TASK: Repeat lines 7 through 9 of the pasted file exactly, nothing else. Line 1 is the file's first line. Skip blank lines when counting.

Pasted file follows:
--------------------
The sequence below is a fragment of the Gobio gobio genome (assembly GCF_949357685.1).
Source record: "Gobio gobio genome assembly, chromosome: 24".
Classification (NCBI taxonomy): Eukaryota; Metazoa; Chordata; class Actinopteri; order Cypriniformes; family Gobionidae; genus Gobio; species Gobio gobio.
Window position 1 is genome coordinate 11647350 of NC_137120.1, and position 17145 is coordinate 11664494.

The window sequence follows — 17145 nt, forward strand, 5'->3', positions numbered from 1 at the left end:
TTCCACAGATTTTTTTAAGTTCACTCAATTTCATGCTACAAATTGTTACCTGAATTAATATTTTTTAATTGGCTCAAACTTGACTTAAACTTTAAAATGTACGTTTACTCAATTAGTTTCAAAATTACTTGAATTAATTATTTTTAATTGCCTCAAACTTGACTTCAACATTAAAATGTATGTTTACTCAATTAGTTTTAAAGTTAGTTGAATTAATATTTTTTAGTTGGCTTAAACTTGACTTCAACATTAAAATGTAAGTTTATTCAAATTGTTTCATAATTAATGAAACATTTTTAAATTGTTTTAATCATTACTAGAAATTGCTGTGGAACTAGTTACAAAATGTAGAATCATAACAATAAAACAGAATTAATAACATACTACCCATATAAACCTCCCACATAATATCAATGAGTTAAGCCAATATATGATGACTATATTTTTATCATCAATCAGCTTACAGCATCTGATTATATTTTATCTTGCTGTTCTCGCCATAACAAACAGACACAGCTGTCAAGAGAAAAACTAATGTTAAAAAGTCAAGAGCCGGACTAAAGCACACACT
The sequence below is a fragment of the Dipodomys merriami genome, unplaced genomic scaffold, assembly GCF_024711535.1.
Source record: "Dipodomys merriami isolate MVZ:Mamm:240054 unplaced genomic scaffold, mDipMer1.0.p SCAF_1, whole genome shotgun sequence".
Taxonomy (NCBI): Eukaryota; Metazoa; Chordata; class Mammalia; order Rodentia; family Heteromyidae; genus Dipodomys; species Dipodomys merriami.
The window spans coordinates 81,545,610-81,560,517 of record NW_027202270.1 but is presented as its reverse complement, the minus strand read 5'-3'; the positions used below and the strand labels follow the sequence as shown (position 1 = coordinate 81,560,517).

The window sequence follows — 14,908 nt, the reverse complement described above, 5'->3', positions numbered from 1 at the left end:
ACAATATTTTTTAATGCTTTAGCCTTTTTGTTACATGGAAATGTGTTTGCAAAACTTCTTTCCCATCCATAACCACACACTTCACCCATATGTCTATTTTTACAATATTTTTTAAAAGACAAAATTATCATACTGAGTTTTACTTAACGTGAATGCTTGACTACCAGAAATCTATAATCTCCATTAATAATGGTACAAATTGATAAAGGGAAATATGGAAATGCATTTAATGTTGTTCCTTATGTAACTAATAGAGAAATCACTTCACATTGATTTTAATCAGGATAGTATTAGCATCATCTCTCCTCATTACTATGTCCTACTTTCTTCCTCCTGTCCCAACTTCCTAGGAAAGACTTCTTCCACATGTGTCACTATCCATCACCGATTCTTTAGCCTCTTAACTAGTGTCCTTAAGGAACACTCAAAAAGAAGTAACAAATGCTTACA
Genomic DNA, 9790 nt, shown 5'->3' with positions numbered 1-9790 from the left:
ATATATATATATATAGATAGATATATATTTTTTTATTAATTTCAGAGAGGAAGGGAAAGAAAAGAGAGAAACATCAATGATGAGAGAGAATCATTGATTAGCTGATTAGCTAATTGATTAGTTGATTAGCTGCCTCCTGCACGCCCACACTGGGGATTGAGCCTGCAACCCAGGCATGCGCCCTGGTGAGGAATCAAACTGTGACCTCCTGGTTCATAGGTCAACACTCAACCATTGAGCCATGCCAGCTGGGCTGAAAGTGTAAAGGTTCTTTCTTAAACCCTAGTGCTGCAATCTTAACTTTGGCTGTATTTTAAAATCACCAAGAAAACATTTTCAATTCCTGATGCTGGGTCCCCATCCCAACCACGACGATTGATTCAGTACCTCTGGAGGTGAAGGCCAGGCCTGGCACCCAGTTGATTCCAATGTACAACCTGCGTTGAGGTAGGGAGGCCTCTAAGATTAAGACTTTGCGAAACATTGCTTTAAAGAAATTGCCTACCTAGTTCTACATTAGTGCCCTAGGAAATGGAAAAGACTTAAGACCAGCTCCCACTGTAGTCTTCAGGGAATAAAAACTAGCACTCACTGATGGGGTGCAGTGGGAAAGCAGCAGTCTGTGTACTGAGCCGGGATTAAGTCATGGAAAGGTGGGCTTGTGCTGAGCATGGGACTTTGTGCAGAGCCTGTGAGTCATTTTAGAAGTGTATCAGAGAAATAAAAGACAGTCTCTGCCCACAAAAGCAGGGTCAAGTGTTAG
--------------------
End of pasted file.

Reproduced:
The sequence below is a fragment of the Dipodomys merriami genome, unplaced genomic scaffold, assembly GCF_024711535.1.
Source record: "Dipodomys merriami isolate MVZ:Mamm:240054 unplaced genomic scaffold, mDipMer1.0.p SCAF_1, whole genome shotgun sequence".
Taxonomy (NCBI): Eukaryota; Metazoa; Chordata; class Mammalia; order Rodentia; family Heteromyidae; genus Dipodomys; species Dipodomys merriami.